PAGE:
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October 2014 Archives

Cyber-Stalking as Domestic Violence in Washington State

What is Cyberstalking? An example of cyber-stalking would be if a husband during a divorce used spyware to access his wife's home computer by using the "key stroke retrieval" or "screen shot" functions. "Domestic violence" is defined by RCW 26.50.010 (1) (c) to include "stalking as defined in RCW 9A.46.110 of one family or household member by another family or household member." "Family or household members" include "spouses...former spouses [and] adult persons...who have resided together in the past...and persons who have a biological or legal parent-child relationship." RCW 26.50.010.

Overview of the Uniform Child Custody Jurisdiction and Enforcement Act (UCCJEA)

Overview of the UCCJEA: All states have enacted the basic form of the Uniform Child Custody Jurisdiction and Enforcement Act (UCCJEA). The purpose of this statute is to resolve questions of which state has jurisdiction in child custody cases. The National Conference of Commissioners on Uniform State Laws has stated: "There is growing public concern over the fact that thousands of children are shifted from state to state and from one family to another every year while their parents or other persons battle over their custody in the courts of several states...A young child may have been moved to another state repeatedly before the case goes to court. When a decree has been rendered awarding custody to one of the parties, this is by no means the end of the child's migrations. It is well known that those who lose a court battle over custody are often unwilling to accept the judgment of the court. They will remove the child in an unguarded moment or fail to return him after a visit and will seek their luck in a distant state where they hope to find - and often do find - a more sympathetic ear for their plea for custody."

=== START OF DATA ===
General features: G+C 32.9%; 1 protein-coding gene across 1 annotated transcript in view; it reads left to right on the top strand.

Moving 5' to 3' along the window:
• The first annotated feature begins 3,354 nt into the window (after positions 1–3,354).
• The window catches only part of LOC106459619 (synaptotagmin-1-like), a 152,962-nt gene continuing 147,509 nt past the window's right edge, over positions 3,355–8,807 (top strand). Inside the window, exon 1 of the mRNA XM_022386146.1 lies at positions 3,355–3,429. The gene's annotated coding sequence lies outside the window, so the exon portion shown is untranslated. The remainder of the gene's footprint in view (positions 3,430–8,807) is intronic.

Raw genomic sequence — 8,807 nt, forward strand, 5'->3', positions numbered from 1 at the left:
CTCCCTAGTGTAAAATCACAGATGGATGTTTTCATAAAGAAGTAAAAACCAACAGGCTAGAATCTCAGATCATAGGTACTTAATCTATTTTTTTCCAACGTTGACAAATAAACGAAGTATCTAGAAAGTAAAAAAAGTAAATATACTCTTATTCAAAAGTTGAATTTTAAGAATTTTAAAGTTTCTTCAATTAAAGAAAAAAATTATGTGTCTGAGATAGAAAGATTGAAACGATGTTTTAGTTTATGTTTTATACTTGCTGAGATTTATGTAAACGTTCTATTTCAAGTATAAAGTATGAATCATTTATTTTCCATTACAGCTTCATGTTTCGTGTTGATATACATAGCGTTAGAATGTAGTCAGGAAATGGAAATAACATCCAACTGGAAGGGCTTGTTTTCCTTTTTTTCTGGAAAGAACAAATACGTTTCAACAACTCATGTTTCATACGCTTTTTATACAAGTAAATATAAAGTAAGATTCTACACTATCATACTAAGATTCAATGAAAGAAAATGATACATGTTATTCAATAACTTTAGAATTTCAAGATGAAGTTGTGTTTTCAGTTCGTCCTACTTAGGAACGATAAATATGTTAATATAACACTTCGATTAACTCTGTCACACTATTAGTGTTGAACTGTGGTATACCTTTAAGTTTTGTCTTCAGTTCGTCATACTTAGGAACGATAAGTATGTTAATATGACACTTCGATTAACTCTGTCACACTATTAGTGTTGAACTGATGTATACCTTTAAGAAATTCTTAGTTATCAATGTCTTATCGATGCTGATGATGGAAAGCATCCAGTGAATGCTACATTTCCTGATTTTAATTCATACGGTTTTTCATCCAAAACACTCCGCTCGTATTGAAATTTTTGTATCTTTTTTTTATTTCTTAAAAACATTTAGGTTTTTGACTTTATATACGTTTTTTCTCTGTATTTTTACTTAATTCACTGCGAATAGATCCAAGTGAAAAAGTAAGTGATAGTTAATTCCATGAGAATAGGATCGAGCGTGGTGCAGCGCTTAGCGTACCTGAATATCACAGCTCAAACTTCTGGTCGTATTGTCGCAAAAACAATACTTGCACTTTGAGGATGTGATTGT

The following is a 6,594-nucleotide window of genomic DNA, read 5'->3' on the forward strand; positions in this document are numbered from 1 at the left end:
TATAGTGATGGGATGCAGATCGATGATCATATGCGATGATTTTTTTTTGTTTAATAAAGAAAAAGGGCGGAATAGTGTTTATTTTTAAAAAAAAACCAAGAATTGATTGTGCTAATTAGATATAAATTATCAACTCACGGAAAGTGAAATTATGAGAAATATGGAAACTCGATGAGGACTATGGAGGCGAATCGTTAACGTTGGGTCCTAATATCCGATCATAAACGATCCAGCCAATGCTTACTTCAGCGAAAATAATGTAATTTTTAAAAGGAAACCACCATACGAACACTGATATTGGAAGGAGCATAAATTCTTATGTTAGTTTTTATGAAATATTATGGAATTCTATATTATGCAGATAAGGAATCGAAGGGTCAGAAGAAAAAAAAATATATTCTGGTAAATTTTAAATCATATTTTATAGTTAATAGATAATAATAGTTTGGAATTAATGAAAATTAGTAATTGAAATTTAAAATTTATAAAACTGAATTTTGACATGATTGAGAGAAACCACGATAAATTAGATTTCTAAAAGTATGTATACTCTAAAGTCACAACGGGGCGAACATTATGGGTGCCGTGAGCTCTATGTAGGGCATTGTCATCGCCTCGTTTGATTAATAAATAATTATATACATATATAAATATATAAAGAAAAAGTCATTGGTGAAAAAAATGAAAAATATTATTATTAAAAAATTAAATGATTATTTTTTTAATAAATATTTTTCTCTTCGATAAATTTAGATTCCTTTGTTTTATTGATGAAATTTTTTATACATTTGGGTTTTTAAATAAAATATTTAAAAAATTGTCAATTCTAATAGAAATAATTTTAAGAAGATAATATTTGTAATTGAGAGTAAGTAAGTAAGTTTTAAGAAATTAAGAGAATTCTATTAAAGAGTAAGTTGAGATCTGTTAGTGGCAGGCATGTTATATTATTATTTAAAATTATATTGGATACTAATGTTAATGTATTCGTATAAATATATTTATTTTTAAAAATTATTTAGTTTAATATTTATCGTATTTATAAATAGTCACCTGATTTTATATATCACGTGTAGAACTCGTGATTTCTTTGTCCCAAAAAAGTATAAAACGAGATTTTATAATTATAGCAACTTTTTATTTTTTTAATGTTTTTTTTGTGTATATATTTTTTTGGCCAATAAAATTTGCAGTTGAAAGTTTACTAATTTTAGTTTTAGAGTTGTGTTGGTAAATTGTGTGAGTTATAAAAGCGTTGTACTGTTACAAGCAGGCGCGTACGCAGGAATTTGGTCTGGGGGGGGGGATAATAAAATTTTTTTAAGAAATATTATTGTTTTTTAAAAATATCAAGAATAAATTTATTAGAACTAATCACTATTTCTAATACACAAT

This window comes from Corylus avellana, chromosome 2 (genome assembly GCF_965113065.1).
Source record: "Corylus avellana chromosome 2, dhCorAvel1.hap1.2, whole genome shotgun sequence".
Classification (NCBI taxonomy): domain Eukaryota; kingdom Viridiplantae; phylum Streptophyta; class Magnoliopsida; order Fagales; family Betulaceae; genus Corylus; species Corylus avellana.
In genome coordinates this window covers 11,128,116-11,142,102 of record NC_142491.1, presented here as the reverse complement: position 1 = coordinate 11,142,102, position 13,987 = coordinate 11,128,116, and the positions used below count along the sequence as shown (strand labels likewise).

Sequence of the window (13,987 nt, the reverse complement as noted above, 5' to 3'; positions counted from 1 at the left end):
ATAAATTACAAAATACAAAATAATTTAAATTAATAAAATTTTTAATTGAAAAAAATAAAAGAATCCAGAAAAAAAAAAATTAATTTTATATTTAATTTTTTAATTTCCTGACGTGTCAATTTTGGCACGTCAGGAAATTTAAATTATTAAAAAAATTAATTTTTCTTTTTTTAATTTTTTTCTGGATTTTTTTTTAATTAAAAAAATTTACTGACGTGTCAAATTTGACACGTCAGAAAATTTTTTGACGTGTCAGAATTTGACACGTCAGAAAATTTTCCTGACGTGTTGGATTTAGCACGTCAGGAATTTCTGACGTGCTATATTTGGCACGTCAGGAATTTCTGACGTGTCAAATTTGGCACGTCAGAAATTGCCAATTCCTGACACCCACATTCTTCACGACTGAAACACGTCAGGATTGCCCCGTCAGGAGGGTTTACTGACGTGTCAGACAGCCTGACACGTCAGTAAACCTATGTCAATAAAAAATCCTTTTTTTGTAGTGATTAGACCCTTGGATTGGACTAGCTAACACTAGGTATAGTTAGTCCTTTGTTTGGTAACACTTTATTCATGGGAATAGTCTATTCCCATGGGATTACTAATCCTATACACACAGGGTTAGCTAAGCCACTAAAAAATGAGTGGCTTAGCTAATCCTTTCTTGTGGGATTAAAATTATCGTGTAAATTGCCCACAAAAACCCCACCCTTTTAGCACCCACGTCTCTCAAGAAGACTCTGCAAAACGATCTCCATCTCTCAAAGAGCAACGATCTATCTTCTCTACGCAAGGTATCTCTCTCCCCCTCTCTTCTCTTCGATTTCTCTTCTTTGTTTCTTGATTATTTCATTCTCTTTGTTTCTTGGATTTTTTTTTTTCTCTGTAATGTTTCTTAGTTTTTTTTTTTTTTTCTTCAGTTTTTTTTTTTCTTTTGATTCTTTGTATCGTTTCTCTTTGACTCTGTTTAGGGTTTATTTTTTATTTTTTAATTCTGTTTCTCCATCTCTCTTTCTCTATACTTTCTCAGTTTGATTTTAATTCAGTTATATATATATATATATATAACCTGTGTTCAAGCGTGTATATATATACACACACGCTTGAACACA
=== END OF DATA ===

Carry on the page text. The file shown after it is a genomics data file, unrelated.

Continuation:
Spousal Maintenance in Washington State

Spousal Maintenance: Financial recources

The court should consider "the financial resources of the party seeking maintenance, including separate or community property apportioned to him or her, and his or her ability to meet his or her needs independently, including the extent to which a provision for support of a child living with the party includes a sum for that party." RCW 26.09.090(1)(a). "In considering a party's future earnings capacity, a trial court may consider the health, age, vocational training and work history of the party." In re Marriage of Rockwell, 141 Wn. App. 235, 248, 170 P.3d 572 (2007).

Domestic Violence Overview in Washington State

The Domestic Violence Protection Act

The Washington State Domestic Violence Protection Act (RCW 26.50) defines "domestic violence" as "(a) Physical harm, bodily injury, assault, or the infliction of fear of imminent physical harm, bodily injury or assault between family or household members; (b) sexual assault of one family or household member by another; or (c) stalking ... of one family or household member by another family or household member."